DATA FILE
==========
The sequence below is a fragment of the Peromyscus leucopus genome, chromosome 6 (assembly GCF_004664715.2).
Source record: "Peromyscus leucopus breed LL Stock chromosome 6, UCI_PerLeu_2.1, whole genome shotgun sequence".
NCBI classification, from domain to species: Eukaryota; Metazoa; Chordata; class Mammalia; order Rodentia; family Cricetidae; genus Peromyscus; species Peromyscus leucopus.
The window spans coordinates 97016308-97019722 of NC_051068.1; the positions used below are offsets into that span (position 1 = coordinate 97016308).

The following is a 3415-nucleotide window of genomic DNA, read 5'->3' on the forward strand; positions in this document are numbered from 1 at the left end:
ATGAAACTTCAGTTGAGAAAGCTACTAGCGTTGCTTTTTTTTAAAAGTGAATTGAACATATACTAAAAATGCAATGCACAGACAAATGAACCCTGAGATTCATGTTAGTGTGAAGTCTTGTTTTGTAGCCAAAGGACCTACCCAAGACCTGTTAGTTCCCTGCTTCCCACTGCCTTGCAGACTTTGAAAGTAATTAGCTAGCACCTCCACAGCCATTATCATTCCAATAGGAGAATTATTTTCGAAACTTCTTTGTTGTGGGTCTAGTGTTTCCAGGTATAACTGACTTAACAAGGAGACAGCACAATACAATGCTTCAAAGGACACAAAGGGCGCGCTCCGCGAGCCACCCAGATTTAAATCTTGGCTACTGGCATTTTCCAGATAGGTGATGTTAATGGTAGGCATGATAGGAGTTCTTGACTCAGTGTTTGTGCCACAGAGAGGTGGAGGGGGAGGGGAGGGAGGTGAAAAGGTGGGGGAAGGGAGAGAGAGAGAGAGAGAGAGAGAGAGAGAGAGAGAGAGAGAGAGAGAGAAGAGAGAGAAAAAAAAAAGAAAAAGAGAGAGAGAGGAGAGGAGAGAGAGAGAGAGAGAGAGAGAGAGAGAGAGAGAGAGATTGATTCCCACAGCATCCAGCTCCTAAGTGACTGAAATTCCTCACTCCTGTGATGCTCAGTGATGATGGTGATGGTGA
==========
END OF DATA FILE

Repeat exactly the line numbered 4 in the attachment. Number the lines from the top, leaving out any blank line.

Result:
The window spans coordinates 97016308-97019722 of NC_051068.1; the positions used below are offsets into that span (position 1 = coordinate 97016308).